lifestyle

Take 5 minutes out of your day to listen to this 93-year-old man's life advice.

If you’re going to respect your elders, how about you start with 93-year-old Roger Angell. Roger just wrote a piece for the New Yorker that’s so utterly beautiful that he’s captured the world’s attention.

Roger has lived through two world wars, the invention of television, the internet, the first moon landing and the discovery of bubble gum.

He’s insightful, hilarious, and has five wonderful life lessons to share – which should be read by people of every age. Read these and walk away substantially wiser than when you began…

1. If you’re lucky enough to reach 90, people will be surprised you’re still alive. 

“How great you’re looking! Wow, tell me your secret!” they kindly cry when they happen upon me crossing the street or exiting a dinghy or departing an X-ray room, while the little balloon over their heads reads, “Holy shit—he’s still vertical!”

2. It is inevitable that with a long, fulfilling life, there will also be a degree of loss.

“We geezers carry about a bulging directory of dead husbands or wives, children, parents, lovers, brothers and sisters, dentists and shrinks, office sidekicks, summer neighbors, classmates, and bosses, all once entirely familiar to us and seen as part of the safe landscape of the day. It’s no wonder we’re a bit bent.”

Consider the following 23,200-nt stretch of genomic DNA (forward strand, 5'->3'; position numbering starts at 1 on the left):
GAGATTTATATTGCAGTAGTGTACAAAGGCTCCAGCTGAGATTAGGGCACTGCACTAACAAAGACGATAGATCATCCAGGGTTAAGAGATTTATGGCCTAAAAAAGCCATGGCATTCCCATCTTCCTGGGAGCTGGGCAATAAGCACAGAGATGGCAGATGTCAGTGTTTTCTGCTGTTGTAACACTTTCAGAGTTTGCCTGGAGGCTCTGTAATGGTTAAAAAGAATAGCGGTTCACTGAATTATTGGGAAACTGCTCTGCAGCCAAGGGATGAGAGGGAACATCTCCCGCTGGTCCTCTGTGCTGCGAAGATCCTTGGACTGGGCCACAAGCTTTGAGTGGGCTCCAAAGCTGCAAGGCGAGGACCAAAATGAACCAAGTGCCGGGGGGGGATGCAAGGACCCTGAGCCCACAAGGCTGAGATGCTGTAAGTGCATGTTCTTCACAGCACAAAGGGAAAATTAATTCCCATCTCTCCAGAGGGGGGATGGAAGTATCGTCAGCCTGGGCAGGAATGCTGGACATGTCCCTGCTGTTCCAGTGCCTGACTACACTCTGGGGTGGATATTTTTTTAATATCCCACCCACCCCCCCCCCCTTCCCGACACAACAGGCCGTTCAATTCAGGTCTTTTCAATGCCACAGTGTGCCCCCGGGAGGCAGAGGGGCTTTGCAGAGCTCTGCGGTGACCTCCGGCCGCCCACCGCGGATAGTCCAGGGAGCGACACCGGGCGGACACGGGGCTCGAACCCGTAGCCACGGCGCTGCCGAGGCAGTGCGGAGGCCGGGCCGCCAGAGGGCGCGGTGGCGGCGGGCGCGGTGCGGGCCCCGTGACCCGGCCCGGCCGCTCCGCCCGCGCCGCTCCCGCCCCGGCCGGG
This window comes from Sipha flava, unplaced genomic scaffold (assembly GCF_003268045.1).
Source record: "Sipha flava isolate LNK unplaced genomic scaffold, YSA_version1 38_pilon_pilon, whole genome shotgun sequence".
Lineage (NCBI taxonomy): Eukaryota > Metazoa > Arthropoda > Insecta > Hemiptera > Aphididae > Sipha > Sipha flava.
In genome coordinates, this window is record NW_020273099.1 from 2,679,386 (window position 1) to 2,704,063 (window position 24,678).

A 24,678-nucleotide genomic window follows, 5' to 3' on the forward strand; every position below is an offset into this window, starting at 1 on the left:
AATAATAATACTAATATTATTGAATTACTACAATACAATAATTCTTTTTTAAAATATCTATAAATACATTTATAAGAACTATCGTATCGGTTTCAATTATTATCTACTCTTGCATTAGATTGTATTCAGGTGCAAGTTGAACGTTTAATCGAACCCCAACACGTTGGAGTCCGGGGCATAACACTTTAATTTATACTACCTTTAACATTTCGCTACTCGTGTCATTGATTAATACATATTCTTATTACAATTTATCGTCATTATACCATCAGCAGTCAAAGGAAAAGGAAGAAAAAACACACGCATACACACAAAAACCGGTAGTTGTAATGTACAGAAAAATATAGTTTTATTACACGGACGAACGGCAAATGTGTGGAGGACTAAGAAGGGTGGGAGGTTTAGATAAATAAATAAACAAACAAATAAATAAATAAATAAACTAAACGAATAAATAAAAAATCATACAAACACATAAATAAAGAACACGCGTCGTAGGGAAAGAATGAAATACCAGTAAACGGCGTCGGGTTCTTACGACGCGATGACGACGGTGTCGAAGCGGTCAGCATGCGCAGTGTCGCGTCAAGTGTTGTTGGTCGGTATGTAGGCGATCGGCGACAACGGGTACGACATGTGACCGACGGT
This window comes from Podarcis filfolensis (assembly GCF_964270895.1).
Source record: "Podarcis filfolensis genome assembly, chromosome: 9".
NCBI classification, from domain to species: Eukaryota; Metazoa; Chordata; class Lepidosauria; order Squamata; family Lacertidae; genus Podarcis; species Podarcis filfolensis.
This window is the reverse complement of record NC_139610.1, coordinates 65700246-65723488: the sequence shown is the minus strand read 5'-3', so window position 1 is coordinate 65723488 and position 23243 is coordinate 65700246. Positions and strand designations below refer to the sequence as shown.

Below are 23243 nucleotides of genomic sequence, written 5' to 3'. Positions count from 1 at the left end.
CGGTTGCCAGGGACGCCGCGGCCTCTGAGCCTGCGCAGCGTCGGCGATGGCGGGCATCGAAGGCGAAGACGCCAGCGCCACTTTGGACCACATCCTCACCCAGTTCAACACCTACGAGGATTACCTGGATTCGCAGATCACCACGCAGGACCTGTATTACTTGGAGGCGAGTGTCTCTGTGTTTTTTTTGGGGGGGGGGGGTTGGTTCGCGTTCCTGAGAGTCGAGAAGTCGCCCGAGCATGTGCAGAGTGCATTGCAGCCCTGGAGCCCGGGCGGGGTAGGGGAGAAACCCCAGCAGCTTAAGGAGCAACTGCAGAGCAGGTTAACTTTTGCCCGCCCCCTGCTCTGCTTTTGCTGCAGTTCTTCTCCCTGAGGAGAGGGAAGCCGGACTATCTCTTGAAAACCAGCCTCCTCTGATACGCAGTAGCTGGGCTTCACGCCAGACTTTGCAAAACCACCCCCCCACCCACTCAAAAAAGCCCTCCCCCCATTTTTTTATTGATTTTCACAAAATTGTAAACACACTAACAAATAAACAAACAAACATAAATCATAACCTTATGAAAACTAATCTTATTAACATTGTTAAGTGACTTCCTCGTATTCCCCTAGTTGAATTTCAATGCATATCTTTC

3. Jokes and sex are better than religion. 

“I don’t read Scripture and cling to no life precepts, except perhaps to Walter Cronkite’s rules for old men, which he did not deliver over the air: Never trust a fart. Never pass up a drink. Never ignore an erection.”

4. Value the oldies because they know where it’s at. 

“We elders have learned a thing or two, including invisibility. Here I am in a conversation with some trusty friends—old friends but actually not all that old: they’re in their sixties—and we’re finishing the wine and in serious converse about global warming in Nyack or Virginia Woolf the cross-dresser. There’s a pause, and I chime in with a couple of sentences.”

“The others look at me politely, then resume the talk exactly at the point where they’ve just left it. What? Hello? Didn’t I just say something? Have I left the room? … I didn’t expect to take over the chat but did await a word or two of response. Not tonight, though… When I mention the phenomenon to anyone around my age, I get back nods and smiles. Yes, we’re invisible. Honored, respected, even loved, but not quite worth listening to anymore. You’ve had your turn, Pops; now it’s ours.”

5. You can never get too old for love. 

“Never mind the why or wherefore; somewhere in the night; love me forever, or at least until next week. For us and for anyone this unsettles, anyone who’s younger and still squirms at the vision of an old couple embracing, I’d offer John Updike’s “Sex or death: you take your pick.””

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